What do you mean by Operational Infrastructure?

Operations refers to all of the day-to-day, behind-the-scenes functions needed to support your mission and keep your workplace running. Your Operations Infrastructure is made up of the people, plans, and processes in place that allow your workplace to function. It includes developing and managing systems for functions such as:

  • Organizing and record keeping strategies

  • Knowledge management

  • Schedule and deadline management

  • Business development (grants and proposals)

  • Communication systems

  • Contract and client management

  • Workspace planning and logistics

  • HR and personnel matters

  • Program and project management

  • Budgeting and financial activities

  • Workflow and collaboration

For more about why you should care about operations and infrastructure, check out this video!

Why should I care about operations?

Thinking through how you want your workplace to run and setting the plans and processes for the way to do it ensures that all work, whether on the operations or program sides, is done in a way that is consistent, thorough, timely, and of high quality every time, no matter who does it. If your small business or nonprofit has more than 1 person, you know how important it is to make sure you are all on the same page!

This is especially important for managing growth within your workplace. Often growth comes from increasing demand on the program side – more people or efforts are needed to fulfill the activities central to your mission. Without building or modifying the operations infrastructure to accommodate the growth, you increase the risk of diminished product quality, misunderstandings, rework, and oversights, many of which are avoidable. Successful growth requires a proactive approach to operation management.

How are you different from other consultants?


First, I consider myself more of a collaborator than a consultant. You know your business and mission better than anyone, including the ins and outs of how it operates. My job is to provide a fresh set of eyes or new tools and techniques that could facilitate a better way of doing the work you are already doing.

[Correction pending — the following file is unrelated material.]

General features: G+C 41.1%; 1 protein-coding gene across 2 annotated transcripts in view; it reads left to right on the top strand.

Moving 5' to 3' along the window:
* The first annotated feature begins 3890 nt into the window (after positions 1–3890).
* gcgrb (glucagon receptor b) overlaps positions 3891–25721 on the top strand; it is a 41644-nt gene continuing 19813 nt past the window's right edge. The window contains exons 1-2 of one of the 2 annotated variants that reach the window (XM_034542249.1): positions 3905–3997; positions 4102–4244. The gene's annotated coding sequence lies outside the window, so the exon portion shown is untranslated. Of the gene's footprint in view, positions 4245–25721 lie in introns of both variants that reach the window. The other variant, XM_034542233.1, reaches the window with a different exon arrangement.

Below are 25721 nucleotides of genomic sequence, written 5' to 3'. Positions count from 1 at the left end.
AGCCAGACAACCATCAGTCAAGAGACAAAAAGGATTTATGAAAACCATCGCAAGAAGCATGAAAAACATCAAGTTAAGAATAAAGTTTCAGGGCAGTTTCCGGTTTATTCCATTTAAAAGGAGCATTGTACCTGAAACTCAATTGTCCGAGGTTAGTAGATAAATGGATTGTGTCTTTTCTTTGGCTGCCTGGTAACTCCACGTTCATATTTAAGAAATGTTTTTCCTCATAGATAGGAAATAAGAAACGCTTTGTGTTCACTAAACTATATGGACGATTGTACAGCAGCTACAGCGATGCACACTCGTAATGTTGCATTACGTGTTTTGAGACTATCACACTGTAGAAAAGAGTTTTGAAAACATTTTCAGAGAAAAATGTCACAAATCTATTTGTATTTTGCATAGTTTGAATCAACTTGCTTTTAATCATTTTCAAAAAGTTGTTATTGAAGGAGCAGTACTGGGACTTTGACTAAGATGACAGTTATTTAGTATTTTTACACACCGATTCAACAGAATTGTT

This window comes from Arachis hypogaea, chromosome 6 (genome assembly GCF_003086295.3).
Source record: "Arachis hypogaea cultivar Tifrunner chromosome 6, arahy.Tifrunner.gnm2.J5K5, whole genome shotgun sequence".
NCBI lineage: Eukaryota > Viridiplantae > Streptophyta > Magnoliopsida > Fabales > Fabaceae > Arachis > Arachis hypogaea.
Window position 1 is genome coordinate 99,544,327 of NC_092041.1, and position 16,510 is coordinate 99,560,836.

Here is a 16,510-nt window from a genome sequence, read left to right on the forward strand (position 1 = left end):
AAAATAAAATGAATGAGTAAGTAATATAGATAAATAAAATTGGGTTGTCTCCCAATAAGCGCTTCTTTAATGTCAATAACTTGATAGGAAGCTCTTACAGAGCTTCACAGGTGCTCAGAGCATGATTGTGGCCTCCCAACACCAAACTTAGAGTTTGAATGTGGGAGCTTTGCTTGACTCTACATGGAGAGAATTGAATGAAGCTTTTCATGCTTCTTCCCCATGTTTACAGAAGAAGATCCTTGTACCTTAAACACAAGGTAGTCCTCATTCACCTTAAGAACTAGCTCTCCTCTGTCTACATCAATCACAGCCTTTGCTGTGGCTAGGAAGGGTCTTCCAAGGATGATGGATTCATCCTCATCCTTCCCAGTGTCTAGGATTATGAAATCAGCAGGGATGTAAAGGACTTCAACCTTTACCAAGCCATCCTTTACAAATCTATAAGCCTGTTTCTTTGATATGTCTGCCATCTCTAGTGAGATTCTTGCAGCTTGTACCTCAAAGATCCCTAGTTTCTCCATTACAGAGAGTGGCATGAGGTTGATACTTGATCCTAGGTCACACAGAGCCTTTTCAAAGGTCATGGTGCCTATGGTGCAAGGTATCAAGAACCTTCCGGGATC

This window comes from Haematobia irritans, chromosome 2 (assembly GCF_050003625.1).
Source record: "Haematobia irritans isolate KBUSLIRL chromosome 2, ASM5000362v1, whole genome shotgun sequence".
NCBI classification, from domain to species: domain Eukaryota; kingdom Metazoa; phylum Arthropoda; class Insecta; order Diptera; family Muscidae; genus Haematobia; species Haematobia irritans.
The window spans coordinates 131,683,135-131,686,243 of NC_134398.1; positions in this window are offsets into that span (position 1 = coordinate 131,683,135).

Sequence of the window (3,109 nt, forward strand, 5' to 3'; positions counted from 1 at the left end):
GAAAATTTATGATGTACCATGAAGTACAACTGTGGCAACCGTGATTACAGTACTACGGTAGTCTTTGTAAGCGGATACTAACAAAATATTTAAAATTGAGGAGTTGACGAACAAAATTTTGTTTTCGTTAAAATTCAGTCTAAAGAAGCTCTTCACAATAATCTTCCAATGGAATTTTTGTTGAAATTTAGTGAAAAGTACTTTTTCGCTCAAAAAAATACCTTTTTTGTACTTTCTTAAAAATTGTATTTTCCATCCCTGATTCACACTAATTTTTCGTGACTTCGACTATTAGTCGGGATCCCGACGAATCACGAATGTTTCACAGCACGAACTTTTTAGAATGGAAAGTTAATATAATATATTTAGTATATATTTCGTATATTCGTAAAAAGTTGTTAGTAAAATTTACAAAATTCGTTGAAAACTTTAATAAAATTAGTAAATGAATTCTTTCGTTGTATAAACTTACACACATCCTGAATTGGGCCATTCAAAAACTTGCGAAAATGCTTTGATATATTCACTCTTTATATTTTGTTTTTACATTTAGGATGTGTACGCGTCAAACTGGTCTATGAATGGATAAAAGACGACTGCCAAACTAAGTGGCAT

Second, I believe that most workplace operations obstacles can be overcome by making small changes rather than imposing a whole new system. When possible, I build on what is already in place and working, and recommend actions that meet the specific needs and criteria for each client and project. Solutions might be as simple as implementing use of a checklist for an existing process or as complicated as conducting a customized training on project management skills.

But what do you actually do for your clients?

And what your clients say about working with AIS Collaborations?


I do full-scale problem solving for whatever my clients need to regain clarity, control, and confidence in the direction of their work. Sometimes I help diagnose the root of the problems and put a plan together. Sometimes I implement new processes to streamline recurring tasks, and others I conduct training and coaching to increase management capacity. Often I help develop a system for getting and staying organized.

Click here to read more case studies of my work with clients.

Here are some quotes from client testimonials:

I work for a small organization that provides services, not products. How is Project Management relevant to me?

Many people think the field of project management only applies to large, costly, tangible projects in fields like construction, manufacturing, and IT. While the field of project management research is based in those fields, the basic principles of projects management can be applied to any type of work. These principles simply provide a systematic framework and techniques to use in the planning and execution of any task. Project management skills include critical functions of every workplace and job, such as:

  • Schedule development

  • Workload and time management

  • Resource allocation

  • Scope definition and control

  • Budgeting and cost control

  • Quality assurance

  • Risk management

  • Communications

  • Personnel supervision and training

  • Client and stakeholder relationships

What does it mean that you are a certified Project Management Professional (PMP)?

Developed and issued by the Project Management Institute (PMI), the PMP is recognized internationally, across industries, as certification of competence to perform in the role of a project manager, leading and directing projects and teams. I received my PMP certification in 2012 after demonstrating years of experience leading project teams, completing a training program, and passing the standardized exam. The rigorous curriculum breaks down the principles and practices for all stages of a project (from initiation through closing), and provides processes and tool to use to manage all essential project components (such as scope, schedule, budget, human resources, quality, communication, and risk).

I’m interested in learning more about your services and whether they could help my workplace, but I don’t have a clear sense of what we need. What should I do?


Contact me to set up a free 30-minute initial call. This will give me a chance to learn about your work, your challenges, and what you think could be better. This call is also a good chance for you to get a sense of my approach.

At the end of the call, if you think I might be a good fit to help you, I will put together a brief proposal that includes the approach, timeline, and budget for addressing your key challenge(s). If you like the proposal and want to work together, I’ll draw up the agreement and we can get started!